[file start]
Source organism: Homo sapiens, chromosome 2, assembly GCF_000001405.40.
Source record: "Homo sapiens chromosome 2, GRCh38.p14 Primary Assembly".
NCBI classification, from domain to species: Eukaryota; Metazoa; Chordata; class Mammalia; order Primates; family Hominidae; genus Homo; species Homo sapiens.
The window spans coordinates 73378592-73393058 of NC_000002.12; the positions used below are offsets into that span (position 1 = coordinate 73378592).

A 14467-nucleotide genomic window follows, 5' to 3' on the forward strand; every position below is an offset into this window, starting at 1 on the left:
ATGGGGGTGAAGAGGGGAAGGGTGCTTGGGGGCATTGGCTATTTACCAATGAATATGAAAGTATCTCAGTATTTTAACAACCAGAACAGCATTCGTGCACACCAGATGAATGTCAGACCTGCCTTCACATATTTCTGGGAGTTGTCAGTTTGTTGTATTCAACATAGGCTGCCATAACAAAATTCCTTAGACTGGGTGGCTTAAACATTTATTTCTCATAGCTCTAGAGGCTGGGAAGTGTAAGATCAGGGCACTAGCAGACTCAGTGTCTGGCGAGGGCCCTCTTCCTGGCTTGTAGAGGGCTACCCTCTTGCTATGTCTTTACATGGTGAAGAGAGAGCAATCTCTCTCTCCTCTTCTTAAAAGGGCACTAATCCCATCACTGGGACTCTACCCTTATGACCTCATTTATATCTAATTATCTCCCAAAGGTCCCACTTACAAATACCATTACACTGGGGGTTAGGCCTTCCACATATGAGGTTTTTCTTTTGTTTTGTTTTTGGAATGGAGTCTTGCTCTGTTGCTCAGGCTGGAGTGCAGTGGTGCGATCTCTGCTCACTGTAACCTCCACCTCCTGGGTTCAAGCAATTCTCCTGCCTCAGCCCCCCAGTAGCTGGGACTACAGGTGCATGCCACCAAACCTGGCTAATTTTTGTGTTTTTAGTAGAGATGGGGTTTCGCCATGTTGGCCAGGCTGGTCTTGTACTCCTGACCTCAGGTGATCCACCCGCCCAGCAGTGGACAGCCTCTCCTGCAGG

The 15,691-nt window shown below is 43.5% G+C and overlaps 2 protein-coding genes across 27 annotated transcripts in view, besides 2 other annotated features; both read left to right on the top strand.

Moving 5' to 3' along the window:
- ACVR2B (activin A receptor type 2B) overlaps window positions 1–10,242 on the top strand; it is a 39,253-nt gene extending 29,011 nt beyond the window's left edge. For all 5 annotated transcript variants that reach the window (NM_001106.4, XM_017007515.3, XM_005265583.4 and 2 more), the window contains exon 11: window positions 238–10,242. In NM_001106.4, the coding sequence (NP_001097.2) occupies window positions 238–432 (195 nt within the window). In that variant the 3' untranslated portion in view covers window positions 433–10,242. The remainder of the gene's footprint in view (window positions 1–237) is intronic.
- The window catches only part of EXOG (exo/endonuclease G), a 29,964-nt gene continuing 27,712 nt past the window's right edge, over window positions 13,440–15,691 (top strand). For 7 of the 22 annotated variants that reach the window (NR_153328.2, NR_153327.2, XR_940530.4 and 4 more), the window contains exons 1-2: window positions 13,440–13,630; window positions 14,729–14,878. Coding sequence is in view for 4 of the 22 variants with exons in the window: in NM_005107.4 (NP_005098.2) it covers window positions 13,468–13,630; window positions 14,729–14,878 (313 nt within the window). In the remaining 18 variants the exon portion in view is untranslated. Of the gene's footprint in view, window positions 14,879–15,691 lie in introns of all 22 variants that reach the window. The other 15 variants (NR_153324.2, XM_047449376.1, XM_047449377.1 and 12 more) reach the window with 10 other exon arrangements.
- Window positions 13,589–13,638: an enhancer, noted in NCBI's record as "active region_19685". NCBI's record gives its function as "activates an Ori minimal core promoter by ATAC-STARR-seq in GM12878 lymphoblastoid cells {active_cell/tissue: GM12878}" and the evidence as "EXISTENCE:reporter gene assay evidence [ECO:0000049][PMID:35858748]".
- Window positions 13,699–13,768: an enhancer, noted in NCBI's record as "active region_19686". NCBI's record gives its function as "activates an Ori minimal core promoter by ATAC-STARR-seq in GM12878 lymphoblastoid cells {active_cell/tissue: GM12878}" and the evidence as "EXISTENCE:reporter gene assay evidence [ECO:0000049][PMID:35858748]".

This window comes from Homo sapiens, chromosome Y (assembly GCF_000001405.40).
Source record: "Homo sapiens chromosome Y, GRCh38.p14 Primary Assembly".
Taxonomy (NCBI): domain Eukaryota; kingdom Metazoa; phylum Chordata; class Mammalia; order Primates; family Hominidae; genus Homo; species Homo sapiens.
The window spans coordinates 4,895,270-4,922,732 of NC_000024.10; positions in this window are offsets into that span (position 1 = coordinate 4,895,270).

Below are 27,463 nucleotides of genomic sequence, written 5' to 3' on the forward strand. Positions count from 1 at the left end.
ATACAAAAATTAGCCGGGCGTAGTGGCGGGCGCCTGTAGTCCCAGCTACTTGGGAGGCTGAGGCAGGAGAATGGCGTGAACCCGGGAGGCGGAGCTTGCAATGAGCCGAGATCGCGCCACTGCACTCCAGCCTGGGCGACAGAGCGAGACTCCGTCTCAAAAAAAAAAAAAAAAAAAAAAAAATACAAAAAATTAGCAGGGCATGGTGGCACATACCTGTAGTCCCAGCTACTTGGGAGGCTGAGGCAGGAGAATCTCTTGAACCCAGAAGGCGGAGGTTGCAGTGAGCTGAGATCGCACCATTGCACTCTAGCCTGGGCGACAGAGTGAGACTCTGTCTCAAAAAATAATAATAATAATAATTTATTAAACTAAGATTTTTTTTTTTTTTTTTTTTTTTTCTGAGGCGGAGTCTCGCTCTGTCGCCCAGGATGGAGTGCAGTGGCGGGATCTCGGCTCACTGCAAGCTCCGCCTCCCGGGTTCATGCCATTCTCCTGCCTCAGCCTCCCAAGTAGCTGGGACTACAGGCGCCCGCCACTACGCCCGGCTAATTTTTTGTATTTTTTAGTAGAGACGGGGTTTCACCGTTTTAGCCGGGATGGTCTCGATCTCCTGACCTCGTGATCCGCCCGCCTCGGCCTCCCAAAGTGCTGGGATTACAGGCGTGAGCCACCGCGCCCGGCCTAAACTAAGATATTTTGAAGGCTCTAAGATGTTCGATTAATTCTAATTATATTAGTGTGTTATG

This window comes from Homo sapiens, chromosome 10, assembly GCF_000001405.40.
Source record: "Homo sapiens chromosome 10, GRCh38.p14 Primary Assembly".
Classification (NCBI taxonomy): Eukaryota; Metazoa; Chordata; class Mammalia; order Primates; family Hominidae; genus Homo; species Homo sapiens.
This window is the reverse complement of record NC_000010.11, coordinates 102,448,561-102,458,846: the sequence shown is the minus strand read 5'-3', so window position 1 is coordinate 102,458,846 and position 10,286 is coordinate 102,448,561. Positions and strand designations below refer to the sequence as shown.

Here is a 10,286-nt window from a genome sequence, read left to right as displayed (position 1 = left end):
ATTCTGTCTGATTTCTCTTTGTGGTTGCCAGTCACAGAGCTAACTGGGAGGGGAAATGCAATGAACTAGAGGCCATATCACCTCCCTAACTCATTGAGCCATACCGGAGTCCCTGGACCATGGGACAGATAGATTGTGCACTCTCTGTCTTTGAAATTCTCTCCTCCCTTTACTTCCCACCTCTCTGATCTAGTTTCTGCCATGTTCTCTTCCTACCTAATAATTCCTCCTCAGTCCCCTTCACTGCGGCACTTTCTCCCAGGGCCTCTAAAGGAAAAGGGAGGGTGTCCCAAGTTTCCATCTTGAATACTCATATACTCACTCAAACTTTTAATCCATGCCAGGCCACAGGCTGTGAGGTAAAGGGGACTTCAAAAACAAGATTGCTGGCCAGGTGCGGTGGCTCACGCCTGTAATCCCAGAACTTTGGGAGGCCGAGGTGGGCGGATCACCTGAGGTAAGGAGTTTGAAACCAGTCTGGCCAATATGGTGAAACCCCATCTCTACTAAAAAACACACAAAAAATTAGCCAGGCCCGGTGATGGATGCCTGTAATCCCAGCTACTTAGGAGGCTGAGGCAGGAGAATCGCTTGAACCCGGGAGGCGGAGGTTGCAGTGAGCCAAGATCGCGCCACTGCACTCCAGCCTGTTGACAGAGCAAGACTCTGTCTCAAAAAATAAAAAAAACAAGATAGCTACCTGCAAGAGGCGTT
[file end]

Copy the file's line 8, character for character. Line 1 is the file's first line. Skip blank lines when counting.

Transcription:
Moving 5' to 3' along the window: